Price Index and the U.S. Economy
When the Fed hiked the base interest rate for only the second time in a decade during December, this served as a celebration of the progress that the U.S. economy had made since the beginning of 2016. After initially increasing the rate to 0.5% during December 2015, chairperson of the Fed Janet Yellen announced an incremental lift to 0.75% at the end of last year.
While the Fed may have refrained from implementing a further hike at the beginning of February, experts believe that it is not a matter of time before the base rate is increased to 1.0%. The recent price index data certainly reaffirms this opinion, as the U.S. economy continues to showcase robust performance and sentiment in the face of going uncertainty.
What the Price Index Data Means for the U.S. Economy in 2017
In precise terms, U.S. consumer prices were found to have increased at their fastest pace for nearly four years in January, rising by 0.6% since the end of 2016. This represented the largest monthly increase since February 2013, while it also doubled the initial predictions that had been made by national economists.
This sizable and unexpected increase was largely attributed to a 7.8% hike in gasoline prices, while the cost of food and energy also rose incrementally during the month.
If we delve beyond the initial price hike, however, we also see that core consumer inflation rose by 0.3% during January. This is one of the primary, macroeconomic metrics measured by the Fed, and it is interesting to note that this figures has also increased by a total of 2.3% during the last 12 months. This is running in excess of the government’s annual target of 2%, creating a scenario where the cost of living may soon outstrip earnings and consumer confidence will fall as a result.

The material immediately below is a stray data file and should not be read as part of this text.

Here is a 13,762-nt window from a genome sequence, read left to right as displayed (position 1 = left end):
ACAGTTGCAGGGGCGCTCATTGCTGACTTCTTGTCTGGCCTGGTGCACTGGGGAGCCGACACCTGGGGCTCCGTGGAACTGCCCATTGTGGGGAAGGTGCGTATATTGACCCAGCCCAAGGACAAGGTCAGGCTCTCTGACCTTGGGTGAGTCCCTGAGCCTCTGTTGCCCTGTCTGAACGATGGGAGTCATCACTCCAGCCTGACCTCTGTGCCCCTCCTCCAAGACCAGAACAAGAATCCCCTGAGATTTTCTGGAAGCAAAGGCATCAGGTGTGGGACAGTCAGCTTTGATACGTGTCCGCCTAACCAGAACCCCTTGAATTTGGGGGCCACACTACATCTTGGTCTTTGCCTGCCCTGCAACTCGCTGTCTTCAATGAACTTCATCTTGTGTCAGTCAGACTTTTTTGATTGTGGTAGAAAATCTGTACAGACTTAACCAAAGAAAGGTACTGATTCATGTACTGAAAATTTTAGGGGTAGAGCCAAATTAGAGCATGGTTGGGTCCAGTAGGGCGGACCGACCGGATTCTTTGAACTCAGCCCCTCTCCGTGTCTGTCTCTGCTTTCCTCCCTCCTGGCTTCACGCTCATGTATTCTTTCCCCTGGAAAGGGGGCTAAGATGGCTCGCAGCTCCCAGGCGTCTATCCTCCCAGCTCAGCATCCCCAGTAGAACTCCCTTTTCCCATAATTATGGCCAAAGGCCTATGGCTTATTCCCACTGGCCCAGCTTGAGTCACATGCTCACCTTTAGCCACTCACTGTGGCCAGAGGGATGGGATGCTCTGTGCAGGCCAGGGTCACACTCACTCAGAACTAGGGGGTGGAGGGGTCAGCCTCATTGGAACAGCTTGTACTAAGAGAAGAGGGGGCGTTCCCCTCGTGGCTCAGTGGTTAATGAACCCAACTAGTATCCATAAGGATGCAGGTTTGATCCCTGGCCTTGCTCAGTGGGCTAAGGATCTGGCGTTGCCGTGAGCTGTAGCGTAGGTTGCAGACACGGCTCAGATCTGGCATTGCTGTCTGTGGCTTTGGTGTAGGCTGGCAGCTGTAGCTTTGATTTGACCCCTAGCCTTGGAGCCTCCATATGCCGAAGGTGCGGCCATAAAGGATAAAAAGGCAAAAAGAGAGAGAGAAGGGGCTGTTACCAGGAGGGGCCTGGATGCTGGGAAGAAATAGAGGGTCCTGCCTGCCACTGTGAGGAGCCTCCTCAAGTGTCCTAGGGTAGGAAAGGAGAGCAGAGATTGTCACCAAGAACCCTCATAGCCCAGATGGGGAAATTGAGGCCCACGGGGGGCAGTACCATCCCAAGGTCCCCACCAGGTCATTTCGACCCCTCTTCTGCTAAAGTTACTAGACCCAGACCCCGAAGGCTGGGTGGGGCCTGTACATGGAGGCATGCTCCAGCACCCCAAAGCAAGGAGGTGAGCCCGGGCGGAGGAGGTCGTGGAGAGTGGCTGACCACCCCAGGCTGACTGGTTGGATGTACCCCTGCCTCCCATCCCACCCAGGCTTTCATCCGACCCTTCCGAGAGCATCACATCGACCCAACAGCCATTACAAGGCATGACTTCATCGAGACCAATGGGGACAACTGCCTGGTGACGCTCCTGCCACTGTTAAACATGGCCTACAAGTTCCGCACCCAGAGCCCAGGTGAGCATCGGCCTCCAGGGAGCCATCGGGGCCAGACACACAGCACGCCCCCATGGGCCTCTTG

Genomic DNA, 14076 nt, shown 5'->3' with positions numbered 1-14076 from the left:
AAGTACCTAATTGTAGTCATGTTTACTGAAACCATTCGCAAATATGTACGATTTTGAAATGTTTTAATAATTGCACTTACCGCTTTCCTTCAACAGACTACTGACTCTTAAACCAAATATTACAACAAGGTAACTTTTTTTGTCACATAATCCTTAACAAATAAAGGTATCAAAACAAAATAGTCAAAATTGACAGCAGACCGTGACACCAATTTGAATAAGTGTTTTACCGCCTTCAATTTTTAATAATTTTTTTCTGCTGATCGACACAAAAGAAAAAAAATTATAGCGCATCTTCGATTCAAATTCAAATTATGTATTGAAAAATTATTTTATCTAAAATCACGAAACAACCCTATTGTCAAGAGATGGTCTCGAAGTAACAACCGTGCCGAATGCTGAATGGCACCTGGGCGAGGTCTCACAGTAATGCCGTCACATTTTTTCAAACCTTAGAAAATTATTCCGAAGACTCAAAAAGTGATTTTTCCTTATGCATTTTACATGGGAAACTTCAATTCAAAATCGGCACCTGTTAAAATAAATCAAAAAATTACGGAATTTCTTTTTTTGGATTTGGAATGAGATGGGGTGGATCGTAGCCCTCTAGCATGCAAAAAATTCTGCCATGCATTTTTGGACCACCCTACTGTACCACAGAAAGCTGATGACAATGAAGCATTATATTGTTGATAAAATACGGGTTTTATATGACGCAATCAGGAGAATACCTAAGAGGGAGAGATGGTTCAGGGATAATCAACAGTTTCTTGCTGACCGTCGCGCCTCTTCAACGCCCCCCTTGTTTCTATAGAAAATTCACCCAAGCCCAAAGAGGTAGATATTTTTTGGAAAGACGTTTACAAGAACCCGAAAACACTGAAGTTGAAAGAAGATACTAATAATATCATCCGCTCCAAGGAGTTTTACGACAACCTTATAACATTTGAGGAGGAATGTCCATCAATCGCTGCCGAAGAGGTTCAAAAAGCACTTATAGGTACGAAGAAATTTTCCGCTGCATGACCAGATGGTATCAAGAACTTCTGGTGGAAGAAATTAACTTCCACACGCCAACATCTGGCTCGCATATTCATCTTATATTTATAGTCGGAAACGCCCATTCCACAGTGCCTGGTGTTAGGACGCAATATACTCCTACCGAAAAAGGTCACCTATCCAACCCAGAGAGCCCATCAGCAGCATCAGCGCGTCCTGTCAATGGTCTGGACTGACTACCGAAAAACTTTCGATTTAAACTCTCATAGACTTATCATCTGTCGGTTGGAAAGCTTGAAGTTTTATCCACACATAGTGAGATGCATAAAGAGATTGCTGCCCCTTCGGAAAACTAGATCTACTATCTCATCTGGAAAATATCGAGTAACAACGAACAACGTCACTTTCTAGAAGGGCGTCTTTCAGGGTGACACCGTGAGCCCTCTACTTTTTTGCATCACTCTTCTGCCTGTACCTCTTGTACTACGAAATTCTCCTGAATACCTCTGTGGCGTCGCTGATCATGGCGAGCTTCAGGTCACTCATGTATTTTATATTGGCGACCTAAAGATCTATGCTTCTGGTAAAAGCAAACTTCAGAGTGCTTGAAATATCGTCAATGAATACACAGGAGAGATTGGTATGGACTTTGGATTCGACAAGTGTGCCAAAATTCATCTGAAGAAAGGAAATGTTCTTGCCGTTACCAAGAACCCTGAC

The Bottom Line:
The Impact of Trumponomics and the Likelihood of Further Interest Rate Increases
We must also consider the impact of so-called Trumponomics, which refer to the economic policies of new U.S. President Donald Trump. While there remains a great deal of uncertainty about Trump’s core economic policy (other than his desire to relax financial market regulations), he is thought to favour a slightly weaker dollar than we have seen in recent months. This kind of devaluation may cause inflation to rise further, as the cost of imports increase incrementally over time.
According to currency experts FxPro, the dollar has already weakened recently amid a flurry of controversial executive orders that have been signed by the new President. This short-term contract is likely to become a sustained devaluation if the President does favor a weaker currency, however, while his focus on promoting products manufactured in the U.S. will also impact on the price and competitiveness of imports into the States. Over the course of 2017, this could have a noticeable impact on the American economy and its thriving consumer base.
This will only exacerbate further interest rate hikes, as the Fed looks to manipulate the macroeconomic climate and maintain a balance between growth and consumer confidence. So after a spell of consolidation where the base rate increased only twice in 10 whole years, we may well see a scenario unfold in 2017 where there are two more hikes in a single year. The rate will almost certainly increase to 1.0% during the next two quarters, however, particularly if inflation continues to outstrip the Fed’s annual target.